Dirty Projectors and Wye Oak
In keeping with a long tradition of celebrating iconoclastic music, Ballroom Marfa welcomed Dirty Projectors to the Crowley Theater in Marfa.
Dirty Projectors is the project of Dave Longstreth and a revolving cast of collaborators. For the album, Swing Low Magellan and for this performance, Longstreth was joined by Amber Coffman (vocals & guitar), Nat Baldwin (bass), Brian Omber (drums) and Haley Dekle (vocals). As part of the performance in Marfa, the band performed a live rendition of these new works. Dirty Projectors was joined by Baltimore’s Wye Oak, the duo of Jenn Wasner and Andy Stack.
Longstreth has an established history of creating genre-hopping — or perhaps genre-defying — compositions. In a review of Dirty Projectors’ 2007 album Rise Above, Pitchfork calls the man a visionary “so full of bright ideas he can barely keep his shit together.”
This is a band that released the aforementioned LP — a re-imagining of the classic album from Los Angeles hardcore heroes Black Flag — yet also garners comparisons to such disparate artists as Phish, The Police, Animal Collective, Tim Buckley and Squeeze. And then, of course, there are the sonic allusions of West African pop, remixes for contemporary psychedelic drone outfit White Rainbow, and compositional references to contrapuntal Renaissance music. And then Longstreth himself likes to name-check James Joyce, Richard Wagner and John Coltrane.
Suffice it to say, Dirty Projectors are not easy to pin down, or as Ed Droste of Grizzly Bear put it regarding their lauded 2009 album, Bitte Orca, “it’s so distinctly Dirty Projectors that I didn’t even know how to begin to describe what genre it is.” The album was a breakthrough smash, landing on year-end charts from across the internet to mainstream outlets such as Time, leading to shows around the world and collaborations with The Roots and David Byrne.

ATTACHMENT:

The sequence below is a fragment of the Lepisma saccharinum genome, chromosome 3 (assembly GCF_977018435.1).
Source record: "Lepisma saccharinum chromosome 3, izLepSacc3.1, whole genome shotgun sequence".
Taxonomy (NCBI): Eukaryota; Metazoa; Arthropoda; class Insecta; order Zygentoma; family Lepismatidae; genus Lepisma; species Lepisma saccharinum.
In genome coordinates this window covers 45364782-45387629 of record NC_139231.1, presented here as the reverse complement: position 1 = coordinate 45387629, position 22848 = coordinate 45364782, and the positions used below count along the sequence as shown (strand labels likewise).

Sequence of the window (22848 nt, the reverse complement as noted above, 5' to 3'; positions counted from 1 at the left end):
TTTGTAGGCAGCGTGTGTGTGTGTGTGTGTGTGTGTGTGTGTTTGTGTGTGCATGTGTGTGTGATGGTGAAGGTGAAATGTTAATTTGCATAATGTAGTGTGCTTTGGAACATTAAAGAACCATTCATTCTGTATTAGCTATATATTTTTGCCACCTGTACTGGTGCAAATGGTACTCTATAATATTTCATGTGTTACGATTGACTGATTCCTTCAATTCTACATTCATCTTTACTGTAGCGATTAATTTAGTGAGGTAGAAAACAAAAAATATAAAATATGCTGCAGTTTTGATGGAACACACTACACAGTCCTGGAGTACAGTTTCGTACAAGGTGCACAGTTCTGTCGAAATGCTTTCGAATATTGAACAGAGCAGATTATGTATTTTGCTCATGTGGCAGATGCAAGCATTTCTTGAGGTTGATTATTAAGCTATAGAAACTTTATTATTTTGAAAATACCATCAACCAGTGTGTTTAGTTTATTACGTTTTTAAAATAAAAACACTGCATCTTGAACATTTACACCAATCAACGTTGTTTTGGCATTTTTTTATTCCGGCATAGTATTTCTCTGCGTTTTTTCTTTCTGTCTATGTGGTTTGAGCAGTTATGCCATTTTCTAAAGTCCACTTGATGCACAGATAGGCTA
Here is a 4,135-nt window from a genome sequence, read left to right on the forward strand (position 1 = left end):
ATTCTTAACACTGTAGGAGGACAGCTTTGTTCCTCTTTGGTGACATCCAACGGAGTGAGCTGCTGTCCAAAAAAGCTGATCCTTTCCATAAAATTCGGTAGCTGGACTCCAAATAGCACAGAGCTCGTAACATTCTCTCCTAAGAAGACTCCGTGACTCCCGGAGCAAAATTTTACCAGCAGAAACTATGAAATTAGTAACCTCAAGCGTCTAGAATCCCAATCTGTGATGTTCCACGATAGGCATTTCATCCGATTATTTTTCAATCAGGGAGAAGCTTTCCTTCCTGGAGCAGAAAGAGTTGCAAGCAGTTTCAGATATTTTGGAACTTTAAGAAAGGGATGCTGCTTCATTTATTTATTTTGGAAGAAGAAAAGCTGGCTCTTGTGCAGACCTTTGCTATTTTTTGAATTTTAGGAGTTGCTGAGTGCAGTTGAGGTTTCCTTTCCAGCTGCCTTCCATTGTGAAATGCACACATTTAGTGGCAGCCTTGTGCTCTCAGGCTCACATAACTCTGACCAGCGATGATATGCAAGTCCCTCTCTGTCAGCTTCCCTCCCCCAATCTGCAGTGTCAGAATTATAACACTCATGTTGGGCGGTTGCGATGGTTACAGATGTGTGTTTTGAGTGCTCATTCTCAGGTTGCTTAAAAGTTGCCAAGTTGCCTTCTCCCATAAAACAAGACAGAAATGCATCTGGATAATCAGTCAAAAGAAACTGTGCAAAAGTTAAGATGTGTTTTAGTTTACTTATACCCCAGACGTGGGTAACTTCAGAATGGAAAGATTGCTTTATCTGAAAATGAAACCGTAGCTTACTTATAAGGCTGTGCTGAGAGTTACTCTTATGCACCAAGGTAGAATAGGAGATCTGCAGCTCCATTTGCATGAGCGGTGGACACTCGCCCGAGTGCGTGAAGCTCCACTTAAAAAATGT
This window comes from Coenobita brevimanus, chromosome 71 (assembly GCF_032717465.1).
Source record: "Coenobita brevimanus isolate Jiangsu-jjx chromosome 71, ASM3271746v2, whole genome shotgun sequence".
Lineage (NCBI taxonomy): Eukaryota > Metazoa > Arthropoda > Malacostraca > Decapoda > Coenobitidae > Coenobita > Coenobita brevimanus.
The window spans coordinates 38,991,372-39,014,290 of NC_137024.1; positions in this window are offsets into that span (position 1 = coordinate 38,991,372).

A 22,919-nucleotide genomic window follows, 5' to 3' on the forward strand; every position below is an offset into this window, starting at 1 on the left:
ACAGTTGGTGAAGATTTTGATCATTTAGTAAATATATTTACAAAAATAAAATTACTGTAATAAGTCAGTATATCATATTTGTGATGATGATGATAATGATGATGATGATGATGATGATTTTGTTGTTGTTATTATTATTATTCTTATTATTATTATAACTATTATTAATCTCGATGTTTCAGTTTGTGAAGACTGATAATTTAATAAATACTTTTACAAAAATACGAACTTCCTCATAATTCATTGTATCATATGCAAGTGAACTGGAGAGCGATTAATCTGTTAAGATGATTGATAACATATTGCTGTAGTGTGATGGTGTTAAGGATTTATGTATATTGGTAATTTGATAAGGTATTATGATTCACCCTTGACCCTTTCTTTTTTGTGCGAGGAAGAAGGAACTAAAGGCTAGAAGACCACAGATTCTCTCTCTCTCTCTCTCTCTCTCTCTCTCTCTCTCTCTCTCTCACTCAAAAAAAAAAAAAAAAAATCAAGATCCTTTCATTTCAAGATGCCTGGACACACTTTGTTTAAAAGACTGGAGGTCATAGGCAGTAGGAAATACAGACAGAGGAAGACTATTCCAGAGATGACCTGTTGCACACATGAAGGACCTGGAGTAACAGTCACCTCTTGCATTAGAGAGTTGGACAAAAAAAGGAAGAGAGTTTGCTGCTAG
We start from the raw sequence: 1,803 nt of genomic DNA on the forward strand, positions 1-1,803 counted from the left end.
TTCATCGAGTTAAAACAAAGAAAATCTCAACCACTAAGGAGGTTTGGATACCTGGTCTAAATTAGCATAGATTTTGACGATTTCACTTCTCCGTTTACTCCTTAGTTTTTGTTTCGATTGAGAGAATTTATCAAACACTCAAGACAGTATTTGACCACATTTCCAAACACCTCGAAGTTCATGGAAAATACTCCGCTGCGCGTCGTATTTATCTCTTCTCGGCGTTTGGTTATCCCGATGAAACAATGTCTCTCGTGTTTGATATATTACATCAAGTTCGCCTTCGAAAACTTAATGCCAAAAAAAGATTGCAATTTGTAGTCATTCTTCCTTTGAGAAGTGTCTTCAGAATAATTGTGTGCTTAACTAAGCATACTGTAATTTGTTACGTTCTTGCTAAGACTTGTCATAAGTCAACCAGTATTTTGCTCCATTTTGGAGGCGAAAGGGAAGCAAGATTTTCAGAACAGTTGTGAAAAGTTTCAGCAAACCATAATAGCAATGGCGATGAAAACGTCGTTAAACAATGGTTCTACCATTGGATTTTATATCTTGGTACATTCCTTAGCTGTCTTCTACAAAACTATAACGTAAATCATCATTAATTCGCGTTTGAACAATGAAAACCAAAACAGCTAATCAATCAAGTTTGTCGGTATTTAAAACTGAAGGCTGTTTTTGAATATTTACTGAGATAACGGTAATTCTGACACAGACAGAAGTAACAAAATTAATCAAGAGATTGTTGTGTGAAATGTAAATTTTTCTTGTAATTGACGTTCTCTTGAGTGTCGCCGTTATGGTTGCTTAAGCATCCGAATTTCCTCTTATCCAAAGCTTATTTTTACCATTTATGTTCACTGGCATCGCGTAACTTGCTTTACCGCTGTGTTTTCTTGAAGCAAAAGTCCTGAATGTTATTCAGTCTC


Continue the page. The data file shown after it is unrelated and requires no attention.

The follow-up to Bitte Orca saw Dirty Projectors collaborating with Björk on Mount Wittenberg Orca, an EP inspired by guitarist Amber Coffman’s walk atop the titular peak at the Point Reyes National Seashore in Northern California. These songs are both about the whales that Coffman saw on her hike, as well as sung by Björk from the perspective of the whales themselves. The band went on to donate $60,000 generated from sales of the release to a National Geographic charity concerned with the preservation of ocean reefs.
The latest release for Longstreth and company, due out on July 10, is Swing Lo Magellan, a project he describes as being “an album of songs, an album of songwriting.” Here the Dirty Projectors seem to be shifting gears from the wondrous complexities of past efforts, going for a simple approach, a conspicuous foregrounding of the anthemic choruses, and tender sentiments that have always swirled behind the band’s mesmerizing arrangements.
Wye Oak’s music sits on the same shelf as artists like Yo La Tengo, Sonic Youth and Neil Young, all artists able to navigate between sparse emotional resonance and soaring choruses. Stack’s drums and keyboards lay the groundwork while Wasner switches her guitar between gentle strummed drones and sky-filling waves of shoegaze melody. Her voice is well-matched to her instrument, by turns soothing, sensually weary and martial. Their third full-length release, Civilian, was selected by the A.V. Club as the best album of 2011.